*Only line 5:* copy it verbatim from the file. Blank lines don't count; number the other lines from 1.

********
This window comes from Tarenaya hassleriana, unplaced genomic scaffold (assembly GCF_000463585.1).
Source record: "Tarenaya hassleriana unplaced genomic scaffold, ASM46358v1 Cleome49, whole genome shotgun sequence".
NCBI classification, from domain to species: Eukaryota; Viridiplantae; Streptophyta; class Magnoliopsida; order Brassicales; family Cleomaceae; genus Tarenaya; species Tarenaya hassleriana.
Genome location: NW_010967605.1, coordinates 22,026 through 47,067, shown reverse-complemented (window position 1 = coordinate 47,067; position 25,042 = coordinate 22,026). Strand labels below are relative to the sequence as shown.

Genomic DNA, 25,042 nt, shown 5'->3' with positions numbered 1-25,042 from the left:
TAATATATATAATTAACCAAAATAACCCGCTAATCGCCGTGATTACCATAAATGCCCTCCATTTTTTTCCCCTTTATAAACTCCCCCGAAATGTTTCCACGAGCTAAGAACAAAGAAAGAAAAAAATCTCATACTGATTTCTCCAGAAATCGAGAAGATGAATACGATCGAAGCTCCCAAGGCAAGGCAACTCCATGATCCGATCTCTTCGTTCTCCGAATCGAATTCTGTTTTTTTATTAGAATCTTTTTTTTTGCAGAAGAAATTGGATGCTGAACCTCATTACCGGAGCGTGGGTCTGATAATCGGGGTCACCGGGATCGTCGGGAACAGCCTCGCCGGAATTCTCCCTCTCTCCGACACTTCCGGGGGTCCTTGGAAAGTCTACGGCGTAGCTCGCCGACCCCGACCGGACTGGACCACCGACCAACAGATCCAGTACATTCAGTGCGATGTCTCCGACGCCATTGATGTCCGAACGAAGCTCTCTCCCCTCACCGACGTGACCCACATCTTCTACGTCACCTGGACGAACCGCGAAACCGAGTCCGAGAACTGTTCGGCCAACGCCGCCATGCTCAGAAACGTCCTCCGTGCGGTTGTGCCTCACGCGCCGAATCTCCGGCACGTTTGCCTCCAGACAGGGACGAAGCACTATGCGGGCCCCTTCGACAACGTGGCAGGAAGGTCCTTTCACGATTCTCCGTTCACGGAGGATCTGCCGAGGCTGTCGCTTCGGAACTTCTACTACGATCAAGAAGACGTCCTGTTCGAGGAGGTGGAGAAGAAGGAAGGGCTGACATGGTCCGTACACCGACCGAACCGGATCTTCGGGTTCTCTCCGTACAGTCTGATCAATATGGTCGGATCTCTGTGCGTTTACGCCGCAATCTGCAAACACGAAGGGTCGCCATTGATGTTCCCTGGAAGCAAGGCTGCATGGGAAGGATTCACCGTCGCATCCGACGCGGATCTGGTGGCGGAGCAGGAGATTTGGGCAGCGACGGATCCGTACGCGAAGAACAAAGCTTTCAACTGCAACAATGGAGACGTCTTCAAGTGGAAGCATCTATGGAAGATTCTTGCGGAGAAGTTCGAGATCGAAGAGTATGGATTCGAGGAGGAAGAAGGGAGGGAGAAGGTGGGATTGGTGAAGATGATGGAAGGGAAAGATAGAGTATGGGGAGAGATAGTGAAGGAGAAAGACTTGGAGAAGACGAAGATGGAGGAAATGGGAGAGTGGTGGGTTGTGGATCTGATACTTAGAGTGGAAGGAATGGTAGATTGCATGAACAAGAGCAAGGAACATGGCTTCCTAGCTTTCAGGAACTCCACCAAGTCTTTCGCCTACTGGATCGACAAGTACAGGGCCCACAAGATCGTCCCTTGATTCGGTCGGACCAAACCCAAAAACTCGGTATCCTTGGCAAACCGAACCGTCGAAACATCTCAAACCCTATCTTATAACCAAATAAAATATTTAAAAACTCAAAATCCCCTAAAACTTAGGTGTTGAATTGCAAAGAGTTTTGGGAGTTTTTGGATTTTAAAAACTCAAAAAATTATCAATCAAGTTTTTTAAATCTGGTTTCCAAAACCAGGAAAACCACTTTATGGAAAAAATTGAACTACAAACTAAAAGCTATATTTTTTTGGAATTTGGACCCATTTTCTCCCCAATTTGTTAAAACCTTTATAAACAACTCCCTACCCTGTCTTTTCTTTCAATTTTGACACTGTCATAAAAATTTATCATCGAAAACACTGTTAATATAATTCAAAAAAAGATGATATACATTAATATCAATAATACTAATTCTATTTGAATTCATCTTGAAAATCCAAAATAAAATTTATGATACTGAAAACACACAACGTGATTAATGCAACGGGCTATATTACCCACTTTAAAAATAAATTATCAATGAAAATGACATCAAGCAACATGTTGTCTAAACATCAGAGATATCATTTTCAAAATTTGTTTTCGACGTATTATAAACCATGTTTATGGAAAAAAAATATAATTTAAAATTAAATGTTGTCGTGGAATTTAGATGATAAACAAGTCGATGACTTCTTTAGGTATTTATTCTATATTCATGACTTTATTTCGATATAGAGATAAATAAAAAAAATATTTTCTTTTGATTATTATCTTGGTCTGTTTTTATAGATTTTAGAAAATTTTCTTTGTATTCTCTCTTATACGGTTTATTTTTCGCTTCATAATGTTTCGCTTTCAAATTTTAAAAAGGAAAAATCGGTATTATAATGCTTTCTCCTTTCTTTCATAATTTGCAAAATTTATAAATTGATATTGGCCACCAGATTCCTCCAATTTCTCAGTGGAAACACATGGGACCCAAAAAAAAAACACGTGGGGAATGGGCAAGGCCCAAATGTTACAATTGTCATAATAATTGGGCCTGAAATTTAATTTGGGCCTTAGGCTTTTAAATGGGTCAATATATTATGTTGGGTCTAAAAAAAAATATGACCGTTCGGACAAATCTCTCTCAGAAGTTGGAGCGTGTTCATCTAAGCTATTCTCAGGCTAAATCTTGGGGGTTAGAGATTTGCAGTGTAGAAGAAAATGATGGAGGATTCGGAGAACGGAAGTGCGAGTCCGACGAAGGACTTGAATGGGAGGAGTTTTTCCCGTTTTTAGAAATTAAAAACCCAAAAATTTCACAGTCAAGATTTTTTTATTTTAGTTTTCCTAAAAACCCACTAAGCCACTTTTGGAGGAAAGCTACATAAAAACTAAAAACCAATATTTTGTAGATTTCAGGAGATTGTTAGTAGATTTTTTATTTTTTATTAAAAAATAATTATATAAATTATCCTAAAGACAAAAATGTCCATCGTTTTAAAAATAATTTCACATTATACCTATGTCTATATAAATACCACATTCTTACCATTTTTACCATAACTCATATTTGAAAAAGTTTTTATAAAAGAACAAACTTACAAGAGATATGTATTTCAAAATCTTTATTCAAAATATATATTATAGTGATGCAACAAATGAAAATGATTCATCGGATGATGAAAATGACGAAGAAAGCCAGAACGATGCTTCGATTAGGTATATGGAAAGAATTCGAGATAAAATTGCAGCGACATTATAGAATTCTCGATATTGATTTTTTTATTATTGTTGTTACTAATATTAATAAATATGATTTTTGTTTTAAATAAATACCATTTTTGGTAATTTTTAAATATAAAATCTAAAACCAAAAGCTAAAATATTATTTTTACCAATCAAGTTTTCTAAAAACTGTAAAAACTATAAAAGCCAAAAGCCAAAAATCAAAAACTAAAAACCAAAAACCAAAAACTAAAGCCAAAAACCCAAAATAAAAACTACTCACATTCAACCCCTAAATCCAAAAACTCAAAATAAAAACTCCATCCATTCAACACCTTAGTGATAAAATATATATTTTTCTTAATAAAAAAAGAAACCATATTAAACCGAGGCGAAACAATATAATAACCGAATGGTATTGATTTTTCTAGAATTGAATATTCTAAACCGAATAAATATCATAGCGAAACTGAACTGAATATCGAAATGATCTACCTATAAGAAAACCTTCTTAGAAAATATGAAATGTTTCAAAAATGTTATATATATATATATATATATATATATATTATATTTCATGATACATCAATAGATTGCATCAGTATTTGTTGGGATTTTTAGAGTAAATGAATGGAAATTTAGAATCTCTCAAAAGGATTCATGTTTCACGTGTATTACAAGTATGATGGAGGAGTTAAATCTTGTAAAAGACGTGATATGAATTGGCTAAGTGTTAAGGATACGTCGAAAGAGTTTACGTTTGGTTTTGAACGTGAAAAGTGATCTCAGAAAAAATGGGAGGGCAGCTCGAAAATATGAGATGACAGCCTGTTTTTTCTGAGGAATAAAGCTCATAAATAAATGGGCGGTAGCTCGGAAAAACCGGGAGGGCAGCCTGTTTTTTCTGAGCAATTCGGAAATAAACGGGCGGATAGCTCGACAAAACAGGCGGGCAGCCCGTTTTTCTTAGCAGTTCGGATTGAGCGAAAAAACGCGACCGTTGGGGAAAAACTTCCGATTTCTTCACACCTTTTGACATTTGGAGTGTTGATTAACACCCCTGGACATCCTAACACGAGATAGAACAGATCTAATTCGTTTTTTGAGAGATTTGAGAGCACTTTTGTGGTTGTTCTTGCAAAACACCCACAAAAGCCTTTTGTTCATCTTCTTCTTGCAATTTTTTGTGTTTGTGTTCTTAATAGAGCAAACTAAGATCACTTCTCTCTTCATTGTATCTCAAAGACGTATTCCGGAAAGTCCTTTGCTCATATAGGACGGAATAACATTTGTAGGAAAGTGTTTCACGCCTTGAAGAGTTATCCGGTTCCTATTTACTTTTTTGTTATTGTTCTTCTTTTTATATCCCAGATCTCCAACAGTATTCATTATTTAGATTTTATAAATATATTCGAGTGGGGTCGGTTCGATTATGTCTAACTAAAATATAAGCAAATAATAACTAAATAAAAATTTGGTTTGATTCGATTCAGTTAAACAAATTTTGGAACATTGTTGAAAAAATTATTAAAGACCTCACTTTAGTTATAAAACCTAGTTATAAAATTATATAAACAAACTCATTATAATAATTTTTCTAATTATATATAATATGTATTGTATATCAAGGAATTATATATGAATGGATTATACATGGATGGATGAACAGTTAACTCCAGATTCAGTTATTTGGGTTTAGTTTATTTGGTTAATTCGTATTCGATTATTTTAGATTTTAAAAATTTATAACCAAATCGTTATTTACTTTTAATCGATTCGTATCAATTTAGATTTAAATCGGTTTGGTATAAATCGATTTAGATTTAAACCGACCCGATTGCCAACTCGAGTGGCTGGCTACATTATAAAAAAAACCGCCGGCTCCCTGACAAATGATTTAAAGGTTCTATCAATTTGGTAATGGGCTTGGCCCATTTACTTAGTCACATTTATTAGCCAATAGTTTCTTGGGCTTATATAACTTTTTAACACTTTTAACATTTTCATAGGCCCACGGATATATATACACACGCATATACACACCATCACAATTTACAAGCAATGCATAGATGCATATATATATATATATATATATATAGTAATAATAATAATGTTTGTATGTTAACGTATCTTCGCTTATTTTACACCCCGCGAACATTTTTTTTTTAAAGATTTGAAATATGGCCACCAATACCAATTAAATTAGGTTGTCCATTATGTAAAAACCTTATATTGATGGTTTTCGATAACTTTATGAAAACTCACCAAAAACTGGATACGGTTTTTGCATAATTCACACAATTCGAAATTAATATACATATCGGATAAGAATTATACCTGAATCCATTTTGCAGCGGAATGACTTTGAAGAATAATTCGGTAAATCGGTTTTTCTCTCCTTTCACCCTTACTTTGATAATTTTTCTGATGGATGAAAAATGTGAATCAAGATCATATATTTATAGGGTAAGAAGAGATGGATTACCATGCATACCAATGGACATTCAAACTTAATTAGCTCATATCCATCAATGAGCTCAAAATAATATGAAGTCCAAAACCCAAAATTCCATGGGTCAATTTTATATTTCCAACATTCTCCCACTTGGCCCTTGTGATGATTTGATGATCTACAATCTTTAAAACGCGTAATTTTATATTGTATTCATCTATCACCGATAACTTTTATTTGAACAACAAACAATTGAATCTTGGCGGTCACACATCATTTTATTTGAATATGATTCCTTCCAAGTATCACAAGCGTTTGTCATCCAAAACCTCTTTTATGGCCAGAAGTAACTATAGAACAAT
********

Genomic DNA, 25,042 nt, shown 5'->3' with positions numbered 1-25,042 from the left: